The top perk in the Adepticon swag bags this year was a copy of the core box for Fantasy Flight Games’ yet-to-be-release Runewars: The Miniatures Game. Needless to say, I was thrilled. It’s like Chicago Dice got an early review copy!

Note that this not a full review, only Ben and my initial thoughts on the game after playing the “beginner game” which did not make use of the full rules (many of the ‘advanced rules’ are left out for the beginner game).

The minis

The miniatures are, as expected from an FFG production, top level quality for board game minis. But this is not a board game, this a miniatures game. FFG is moving in on the ‘ranks and flanks’ void created by Games Workshop’s migration from Warhammer Fantasy to Age of Sigmar and there is open space in that market for a new game. However, Warhammer Fantasy was more than rank upon rank of troops lined up on square bases – it was also supported by some of the finest plastic miniatures ever manufactured. The miniatures from Runewars are not Games Workshop quality. Simple as that. And when you ask a customer to pay Games Workshop money (Runewars is $99, Island of Blood was $99) they expect Games Workshop quality.

So as much as I like the minis (I am especially fond of the skeletons, they have a great style) I worry that this game will fall flat in the tabletop miniatures market because it misses a key component – hobby. The minis for Runewars are covered head-to-toe in mold lines and they are cast from a warpy, flimsy plastic. As good as they look, they still feel, well, cheap. As much as I would like to paint these up I shudder at the thought of getting them prepped. Also, the model components themselves do not fit together well. In order to get a clean join while building you will have to do some serious cutting and removing of the ‘pegs’ that do not line up well on the joints.

The game

The game is played over eight turns with each turn containing three phases; Command, Action and End. Units move using arcs similar to those used in X-Wing and I am thrilled to march, charge, turn and wheel my blocks of troops with the movement arcs.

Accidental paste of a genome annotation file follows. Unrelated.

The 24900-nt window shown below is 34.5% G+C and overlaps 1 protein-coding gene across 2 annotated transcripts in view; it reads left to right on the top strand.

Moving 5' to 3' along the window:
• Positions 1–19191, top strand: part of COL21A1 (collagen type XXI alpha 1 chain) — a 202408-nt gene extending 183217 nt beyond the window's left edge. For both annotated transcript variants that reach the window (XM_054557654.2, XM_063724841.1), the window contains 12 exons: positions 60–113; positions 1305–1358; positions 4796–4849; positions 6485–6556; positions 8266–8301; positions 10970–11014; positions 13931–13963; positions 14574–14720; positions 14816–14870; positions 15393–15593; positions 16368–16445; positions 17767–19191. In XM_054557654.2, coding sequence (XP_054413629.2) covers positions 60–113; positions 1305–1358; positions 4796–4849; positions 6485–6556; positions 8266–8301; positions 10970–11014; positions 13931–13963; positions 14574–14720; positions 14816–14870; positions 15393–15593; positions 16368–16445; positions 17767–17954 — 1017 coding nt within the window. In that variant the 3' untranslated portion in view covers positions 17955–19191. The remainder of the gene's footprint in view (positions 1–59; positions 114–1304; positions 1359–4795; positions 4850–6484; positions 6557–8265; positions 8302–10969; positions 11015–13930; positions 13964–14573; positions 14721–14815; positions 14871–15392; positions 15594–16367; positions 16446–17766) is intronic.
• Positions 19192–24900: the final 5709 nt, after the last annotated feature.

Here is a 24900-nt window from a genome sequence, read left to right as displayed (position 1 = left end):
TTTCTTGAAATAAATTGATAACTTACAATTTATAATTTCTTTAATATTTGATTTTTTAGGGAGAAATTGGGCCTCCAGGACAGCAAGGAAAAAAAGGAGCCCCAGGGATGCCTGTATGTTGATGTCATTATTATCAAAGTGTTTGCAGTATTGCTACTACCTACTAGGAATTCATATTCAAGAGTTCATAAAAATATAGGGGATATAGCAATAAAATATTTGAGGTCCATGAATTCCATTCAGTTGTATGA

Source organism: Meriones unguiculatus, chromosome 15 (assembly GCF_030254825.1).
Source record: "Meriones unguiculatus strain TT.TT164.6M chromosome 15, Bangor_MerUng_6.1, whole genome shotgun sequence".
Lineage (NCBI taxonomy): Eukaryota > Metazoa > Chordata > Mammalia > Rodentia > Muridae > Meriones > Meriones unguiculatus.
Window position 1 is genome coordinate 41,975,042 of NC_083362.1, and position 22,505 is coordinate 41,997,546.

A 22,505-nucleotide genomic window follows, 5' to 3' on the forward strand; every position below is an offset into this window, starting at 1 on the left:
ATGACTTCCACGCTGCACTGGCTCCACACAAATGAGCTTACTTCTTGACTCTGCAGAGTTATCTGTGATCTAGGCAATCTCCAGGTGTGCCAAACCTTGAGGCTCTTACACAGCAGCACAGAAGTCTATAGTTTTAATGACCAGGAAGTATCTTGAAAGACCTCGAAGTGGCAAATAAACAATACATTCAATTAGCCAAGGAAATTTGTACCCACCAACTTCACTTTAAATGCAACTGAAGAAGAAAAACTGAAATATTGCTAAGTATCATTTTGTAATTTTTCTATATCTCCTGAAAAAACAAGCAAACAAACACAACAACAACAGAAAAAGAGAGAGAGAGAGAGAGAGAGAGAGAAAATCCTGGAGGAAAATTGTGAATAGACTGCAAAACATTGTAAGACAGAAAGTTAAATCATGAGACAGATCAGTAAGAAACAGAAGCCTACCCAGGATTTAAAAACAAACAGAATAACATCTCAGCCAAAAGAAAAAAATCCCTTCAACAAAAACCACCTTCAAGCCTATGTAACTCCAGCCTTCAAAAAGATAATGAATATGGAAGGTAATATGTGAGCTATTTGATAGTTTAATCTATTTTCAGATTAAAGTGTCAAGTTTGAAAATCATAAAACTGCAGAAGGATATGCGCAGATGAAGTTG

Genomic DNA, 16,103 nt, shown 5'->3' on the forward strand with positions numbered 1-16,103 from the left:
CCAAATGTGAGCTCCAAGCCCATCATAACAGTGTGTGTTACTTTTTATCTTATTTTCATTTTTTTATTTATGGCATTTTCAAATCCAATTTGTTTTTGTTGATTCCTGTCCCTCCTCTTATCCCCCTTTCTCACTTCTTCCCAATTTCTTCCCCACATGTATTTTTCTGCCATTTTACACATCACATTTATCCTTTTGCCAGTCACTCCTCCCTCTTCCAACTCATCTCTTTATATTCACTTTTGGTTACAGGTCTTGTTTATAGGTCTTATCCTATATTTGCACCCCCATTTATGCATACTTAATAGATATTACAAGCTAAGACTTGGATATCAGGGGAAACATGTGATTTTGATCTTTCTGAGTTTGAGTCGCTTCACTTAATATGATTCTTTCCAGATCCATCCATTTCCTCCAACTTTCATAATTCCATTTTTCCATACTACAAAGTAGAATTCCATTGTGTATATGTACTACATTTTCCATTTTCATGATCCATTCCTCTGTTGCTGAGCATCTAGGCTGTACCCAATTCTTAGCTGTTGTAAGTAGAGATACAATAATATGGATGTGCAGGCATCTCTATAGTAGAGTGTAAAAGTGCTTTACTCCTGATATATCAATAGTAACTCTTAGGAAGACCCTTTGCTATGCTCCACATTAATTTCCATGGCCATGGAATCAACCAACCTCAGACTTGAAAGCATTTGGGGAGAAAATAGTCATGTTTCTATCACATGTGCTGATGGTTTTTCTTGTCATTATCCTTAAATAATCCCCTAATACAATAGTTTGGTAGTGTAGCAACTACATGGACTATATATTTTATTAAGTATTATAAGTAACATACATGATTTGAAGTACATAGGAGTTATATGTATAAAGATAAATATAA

In the Command Phase, you secretly assign actions to your units using the Command Tool. This phase will be familiar to anyone who has played X-Wing or Armada. During the Action Phase, your units carry out their assigned orders in initiative order so you must plan your moves carefully during the Command Phase. Finally, you refresh your cards, “re-cast” the energy runes and move the round counter up by one during the End Phase.

This is where the game shines. Being forced to choose the actions for all of your units at the beginning of the turn forces you to make difficult command decisions. The lower your initiative number, the sooner you get to activate. So, do you reform your ranks at initiative one and put yourself in a better position for next turn? Or do you set your unit to attack later in the turn at initiative seven? You know the enemy unit could charge you at initiative five, before you attack, but if they don’t charge and you are set to attack with no enemy unit engaged then your attack is wasted. But your opponent knows that and you know they know that and around and around it goes.

Even though Ben and I only played the introductory beginner game we got a great sense for what this game is about and possibilities it has for an excellent strategy game. It deserves further plays and you can expect a full review soon.

My hot take – will Runewars replace Warhammer Fantasy? Not even close. But, honestly, could any game?